If you believe that size matters, a trip to Lubaantun, a one-of-a-kind ruin in Southern Belize that has the distinction of having unique architectural and construction features, should top your list of must-see attractions. Lubaantun has nothing in common with most other Mayan sites and for myriad reasons, perhaps the most dramatic being its huge size. This village was so expansive, it served as commercial, residential and religious hubs, all of which you’ll experience when you tour this magnificent site.
Lubaantun Mayan Ruins
Lubaantun’s 11 large, towering structures–plus five plazas and three ball courts–are marvels that have no equal, according to Belize’s Institute of Archaeology and archaeologists who oversaw excavation of this landmark. There are no doorways to be seen, and building corners are round rather than square. You’ll have to imagine thatch and wood structures that once topped these buildings because they’re gone now. Green moss peeks out from every crevice, reminding visitors that Lubaantun thrived during the Classic Period (730 to 890 AD) but remains nothing more than an echo of the past today.
Why should you visit Lubaantun?
No need to be a big fan of architectural style to be impressed by buildings made of limestone blocks held in place by nothing more than air! Mayan builders used advanced construction methods, literally hand-cutting every block to align with those surrounding it. As a ceremonial center, Lubaantun had no equal, though over time, that mortar-free construction led to this site’s disintegration, further eroded by Thomas Gann. In 1924, the archaeologist used dynamite to reveal aspects of the compound, and as a result, he’s credited with bestowing Lubaantun’s current name which translates as “Place of the Fallen Rocks.”
Where in Belize is Lubaantun located?
Despite its high elevation—200 feet above sea level—you might think this attraction easy to find, but in fact, rainforest obscures Lubaantun until one gets close. It’s situated above the Columbia River and about 1.5 miles from San Pedro Columbia Village in the Toledo District. Some speculate that Lubaantun once served as a military overlook due to its lofty elevation.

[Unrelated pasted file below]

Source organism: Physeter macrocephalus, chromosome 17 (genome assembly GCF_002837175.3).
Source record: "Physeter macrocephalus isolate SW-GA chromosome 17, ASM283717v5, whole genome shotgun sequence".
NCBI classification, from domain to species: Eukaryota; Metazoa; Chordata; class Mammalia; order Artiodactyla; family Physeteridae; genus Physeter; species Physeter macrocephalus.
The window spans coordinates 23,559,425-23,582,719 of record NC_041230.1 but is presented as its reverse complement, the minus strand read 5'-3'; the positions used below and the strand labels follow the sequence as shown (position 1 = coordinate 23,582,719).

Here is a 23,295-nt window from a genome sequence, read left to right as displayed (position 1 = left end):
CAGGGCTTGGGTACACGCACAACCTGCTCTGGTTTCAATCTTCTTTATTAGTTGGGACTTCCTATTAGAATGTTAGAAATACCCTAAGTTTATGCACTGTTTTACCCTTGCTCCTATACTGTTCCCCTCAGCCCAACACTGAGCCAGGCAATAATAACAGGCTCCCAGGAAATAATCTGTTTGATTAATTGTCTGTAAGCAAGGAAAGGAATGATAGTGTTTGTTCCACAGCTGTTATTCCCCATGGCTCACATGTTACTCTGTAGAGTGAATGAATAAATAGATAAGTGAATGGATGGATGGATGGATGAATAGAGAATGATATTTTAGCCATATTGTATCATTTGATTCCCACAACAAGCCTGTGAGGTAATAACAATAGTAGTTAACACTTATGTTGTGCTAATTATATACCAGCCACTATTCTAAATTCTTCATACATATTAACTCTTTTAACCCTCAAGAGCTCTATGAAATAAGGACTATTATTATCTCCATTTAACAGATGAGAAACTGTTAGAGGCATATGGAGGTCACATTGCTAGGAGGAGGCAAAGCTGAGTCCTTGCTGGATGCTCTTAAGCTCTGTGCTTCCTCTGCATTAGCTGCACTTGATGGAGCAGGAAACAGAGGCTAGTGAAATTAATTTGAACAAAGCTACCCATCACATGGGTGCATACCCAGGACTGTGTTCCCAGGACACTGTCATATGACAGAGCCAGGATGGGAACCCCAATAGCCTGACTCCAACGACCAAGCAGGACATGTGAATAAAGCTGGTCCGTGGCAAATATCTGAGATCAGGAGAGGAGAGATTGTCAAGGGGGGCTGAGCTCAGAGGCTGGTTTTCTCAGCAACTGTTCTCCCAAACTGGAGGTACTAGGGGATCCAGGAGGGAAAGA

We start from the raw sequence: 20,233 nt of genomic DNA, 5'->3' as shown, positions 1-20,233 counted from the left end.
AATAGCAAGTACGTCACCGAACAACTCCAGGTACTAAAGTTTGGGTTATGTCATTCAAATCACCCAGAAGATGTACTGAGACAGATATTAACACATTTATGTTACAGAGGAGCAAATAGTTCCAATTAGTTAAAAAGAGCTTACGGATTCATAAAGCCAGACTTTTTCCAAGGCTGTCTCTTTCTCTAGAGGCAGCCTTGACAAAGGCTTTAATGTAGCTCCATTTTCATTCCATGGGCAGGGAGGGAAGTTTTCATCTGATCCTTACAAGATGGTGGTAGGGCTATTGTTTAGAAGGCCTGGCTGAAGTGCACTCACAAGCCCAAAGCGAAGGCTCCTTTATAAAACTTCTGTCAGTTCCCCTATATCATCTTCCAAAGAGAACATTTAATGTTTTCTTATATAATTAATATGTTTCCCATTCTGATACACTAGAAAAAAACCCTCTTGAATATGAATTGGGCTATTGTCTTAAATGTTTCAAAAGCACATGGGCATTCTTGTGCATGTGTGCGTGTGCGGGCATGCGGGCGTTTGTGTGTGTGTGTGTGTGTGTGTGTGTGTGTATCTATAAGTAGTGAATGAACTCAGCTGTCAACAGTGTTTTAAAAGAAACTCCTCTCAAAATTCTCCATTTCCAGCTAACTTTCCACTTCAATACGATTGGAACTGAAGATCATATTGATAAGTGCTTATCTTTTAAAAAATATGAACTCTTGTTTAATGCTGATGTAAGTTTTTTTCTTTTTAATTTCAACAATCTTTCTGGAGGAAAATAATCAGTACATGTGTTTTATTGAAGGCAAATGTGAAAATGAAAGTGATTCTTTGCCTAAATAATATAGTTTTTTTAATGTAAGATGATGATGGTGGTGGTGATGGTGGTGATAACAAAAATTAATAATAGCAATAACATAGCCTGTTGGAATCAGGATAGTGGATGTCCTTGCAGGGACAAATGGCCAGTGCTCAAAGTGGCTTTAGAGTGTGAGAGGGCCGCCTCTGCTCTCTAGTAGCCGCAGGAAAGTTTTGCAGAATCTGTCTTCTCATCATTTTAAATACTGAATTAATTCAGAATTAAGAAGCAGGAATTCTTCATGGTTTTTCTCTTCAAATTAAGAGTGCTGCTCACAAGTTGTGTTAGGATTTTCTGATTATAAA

When is the best time to go to Lubaantun ?
A visit at any time of year is appropriate because even rain won’t obstruct sightseeing. That said, be cautious during your visit if it’s raining because wet stone can make walking a slippery experience.
Best way to get to Lubaantun
If you’re starting from Punta Gorda Town in the Toledo District, travel about 26 miles to San Pedro Columbia Village and you’ll be less than two miles from the entrance. Park in the lot and follow the trail for approximately 70 yards–all downhill–to reach the visitors center.
Best way to experience Lubaantun
On-premises caretakers are delighted to show off their Mayan ruin. If they’re not otherwise engaged, they’re happy to give you a guided tour that lasts about two hours. Alternately, browse the visitor center’s displays of figurines, maps, pottery, tools and artifacts discovered when the site was excavated to introduce you to Lubaantun before you roam around on your own. As you do, imagine 600 residents of this thriving village going about daily tasks, participating in religious ceremonies and collecting water from streams at either end of the ruin. While on premises, ponder a mystery that’s baffled many: Why is this huge, advanced ceremonial center completely devoid of stelae, usually found at sacred sites? If you find the answer, you must return again to Belize to share your revelation!